If you have heard about Island View RTC and all the controversies that came along with it and would love to find out more about it, then this post is the best one for you. Let’s dive in!
About Elevations RTC
The facility was formerly known as Island View Residential Treatment Center until it was acquired by Syracuse RTC, LLC, which does business as Elevations RTC, in 2014. Elevations RTC now shares the campus with Seven Stars and the ViewPoint Assessment Center.
Elevations RTC is one of the leading Residential Treatment Centers offering guidance, support, and relief to students of all genders.
We help adolescents 13-18 overcome challenges stemming from mental health problems, emotional disorders, learning disorders, substance use, and other underlying issues.
From depression to anxiety to defiance to bullying, Elevations RTC is one of the most respected residential treatment centers in America.
Elevations RTC is uniquely focused on providing an all-gender-inclusive, real-world residential environment with a combination of intensive psychiatric treatment and personalized care.
We offer specialized clinical groups to address specific problems, accredited academics to ensure your teen can graduate on time, and experiential education opportunities to build confidence and resiliency.
All of this takes place in a medically comprehensive residential treatment center environment designed to help struggling or troubled adolescent acquire the skills and proactive mindset they need to regain their self-confidence, and happiness, and reconnect with their life.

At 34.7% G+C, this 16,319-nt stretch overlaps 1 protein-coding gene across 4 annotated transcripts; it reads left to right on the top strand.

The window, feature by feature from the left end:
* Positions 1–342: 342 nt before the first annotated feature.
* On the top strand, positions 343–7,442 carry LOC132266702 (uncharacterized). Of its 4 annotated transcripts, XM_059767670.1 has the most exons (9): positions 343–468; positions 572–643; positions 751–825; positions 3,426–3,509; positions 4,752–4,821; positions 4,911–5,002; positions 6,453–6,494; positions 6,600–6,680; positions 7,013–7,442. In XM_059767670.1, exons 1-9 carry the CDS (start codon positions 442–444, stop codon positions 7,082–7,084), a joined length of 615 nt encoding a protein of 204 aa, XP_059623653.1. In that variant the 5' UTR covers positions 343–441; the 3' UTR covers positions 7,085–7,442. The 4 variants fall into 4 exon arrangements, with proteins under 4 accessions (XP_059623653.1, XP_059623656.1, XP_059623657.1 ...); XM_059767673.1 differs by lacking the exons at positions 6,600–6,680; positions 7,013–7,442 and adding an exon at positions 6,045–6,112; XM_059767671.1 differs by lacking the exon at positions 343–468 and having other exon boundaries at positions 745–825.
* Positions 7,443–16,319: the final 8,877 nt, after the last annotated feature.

Elevations RTC is a normalized high school in a nurturing residential treatment center environment.
With teachers who directly teach concepts instead of students having to learn through packets or assignments. Elevations RTC also offered an all-gender environment.
Elevations RTC taught students practical study skills that empowered them to succeed in education long after leaving this setting.
They teach critical thinking, organization, note-taking, setting goals and monitoring progress, recognizing priorities, maximizing use of time, discovering confidence, and envisioning success.
Their teaching staff helped children learn but also provided them with the tools to be successful in high school, college, or beyond.
Opening of Syracuse Campus
The Syracuse campus initially opened in 1994 as the Island View Residential Treatment Center. Its founders were Lorin Broadbent, DSW, Jared Balmer, PhD, and W. Kimball DeLaMare, LCSW.
They came together to create their own residential treatment center after leaving other failed “tough love” treatment programs.
In 2004, Aspen Education Group acquired Island View. CRC Health Group, a company owned by Bain Capital, purchased Aspen Education for $300 million in 2006. Aspen and CRC Health Group were owned and operated by the Syracuse campus until 2014.
Rebranding to Elevations RTC
In April 2014, Syracuse RTC, LLC acquired Island View and changed the name to Elevations RTC.
Elevations is a continuation of Island View. At Elevations, the student dress code, applications, policies and procedures, and solitary confinement procedures are largely the same as at Island View. Many Elevations employees also worked at Island View.
These include Elevations’ executive director Judi Jacques, MEd, clinical director Jennifer Wilde, LCSW, medical director Dr. Michael Connolly, admissions director Laura Burt, program director Eric Flores, and dean of students Jen Capellen.
Elevations is a residential treatment center that works with students of all genders. The facility today caters to a large population of transgender and gender non-conforming teens.
Tuition at Elevations costs approximately $16,000 per month or $192,000 per year. According to Elevations, the average stay is eight to ten months, although students often stay there much longer.
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Allegations of Abuse and Mistreatment
Many former residents at Elevations and Island View have alleged experiencing some form of physical, sexual, or psychological abuse at the Syracuse facility.
They describe staff from tormenting and abusing them and leave the program with more trauma (PTSD) than they came in with.